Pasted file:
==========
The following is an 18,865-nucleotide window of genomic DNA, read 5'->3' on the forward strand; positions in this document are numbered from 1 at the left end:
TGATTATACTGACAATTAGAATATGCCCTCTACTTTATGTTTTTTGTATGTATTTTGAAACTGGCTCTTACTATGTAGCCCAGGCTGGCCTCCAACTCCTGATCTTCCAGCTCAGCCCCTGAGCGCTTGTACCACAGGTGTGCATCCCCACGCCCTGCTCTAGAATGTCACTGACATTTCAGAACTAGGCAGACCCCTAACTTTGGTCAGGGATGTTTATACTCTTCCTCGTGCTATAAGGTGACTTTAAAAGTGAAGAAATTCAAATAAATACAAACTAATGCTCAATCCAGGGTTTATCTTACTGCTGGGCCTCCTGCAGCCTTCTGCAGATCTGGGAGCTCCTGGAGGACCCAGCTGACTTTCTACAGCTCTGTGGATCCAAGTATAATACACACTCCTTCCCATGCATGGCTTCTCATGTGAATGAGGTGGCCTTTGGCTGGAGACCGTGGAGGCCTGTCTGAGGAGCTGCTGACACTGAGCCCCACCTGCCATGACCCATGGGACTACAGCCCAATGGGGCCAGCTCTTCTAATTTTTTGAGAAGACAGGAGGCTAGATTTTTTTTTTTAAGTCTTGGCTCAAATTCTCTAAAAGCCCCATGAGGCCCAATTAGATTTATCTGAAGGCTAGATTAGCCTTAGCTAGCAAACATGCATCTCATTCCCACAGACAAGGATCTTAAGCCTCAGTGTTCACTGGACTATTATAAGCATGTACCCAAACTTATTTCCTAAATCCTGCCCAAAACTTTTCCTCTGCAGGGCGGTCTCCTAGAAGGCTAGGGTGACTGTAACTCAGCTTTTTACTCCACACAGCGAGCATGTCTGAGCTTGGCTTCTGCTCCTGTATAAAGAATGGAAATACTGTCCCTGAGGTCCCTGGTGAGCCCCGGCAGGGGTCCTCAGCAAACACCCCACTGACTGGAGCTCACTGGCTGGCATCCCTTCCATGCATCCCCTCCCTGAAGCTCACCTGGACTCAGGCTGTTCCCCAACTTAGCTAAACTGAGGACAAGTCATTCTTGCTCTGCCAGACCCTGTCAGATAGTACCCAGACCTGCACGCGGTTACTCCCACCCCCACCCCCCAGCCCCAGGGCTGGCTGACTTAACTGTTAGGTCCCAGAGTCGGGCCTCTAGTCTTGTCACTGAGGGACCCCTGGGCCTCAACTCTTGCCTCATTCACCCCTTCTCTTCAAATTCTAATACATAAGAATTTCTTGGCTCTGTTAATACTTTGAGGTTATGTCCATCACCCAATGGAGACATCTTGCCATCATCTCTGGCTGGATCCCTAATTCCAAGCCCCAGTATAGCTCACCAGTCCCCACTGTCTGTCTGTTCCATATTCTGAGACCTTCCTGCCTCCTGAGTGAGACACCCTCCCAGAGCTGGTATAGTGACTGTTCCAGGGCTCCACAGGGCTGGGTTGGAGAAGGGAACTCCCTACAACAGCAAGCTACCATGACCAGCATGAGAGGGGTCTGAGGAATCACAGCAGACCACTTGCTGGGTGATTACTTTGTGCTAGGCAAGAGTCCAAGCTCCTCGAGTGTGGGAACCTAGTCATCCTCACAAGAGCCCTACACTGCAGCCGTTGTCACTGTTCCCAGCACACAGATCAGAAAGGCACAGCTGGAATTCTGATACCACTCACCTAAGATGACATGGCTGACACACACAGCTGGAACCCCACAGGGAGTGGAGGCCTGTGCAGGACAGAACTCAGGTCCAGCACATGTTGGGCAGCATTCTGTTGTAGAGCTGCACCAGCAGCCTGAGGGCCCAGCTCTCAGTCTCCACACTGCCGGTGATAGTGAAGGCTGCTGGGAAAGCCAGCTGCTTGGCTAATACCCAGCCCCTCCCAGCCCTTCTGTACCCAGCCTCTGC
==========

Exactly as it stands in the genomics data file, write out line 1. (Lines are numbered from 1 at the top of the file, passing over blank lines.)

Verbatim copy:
The following is an 18,865-nucleotide window of genomic DNA, read 5'->3' on the forward strand; positions in this document are numbered from 1 at the left end: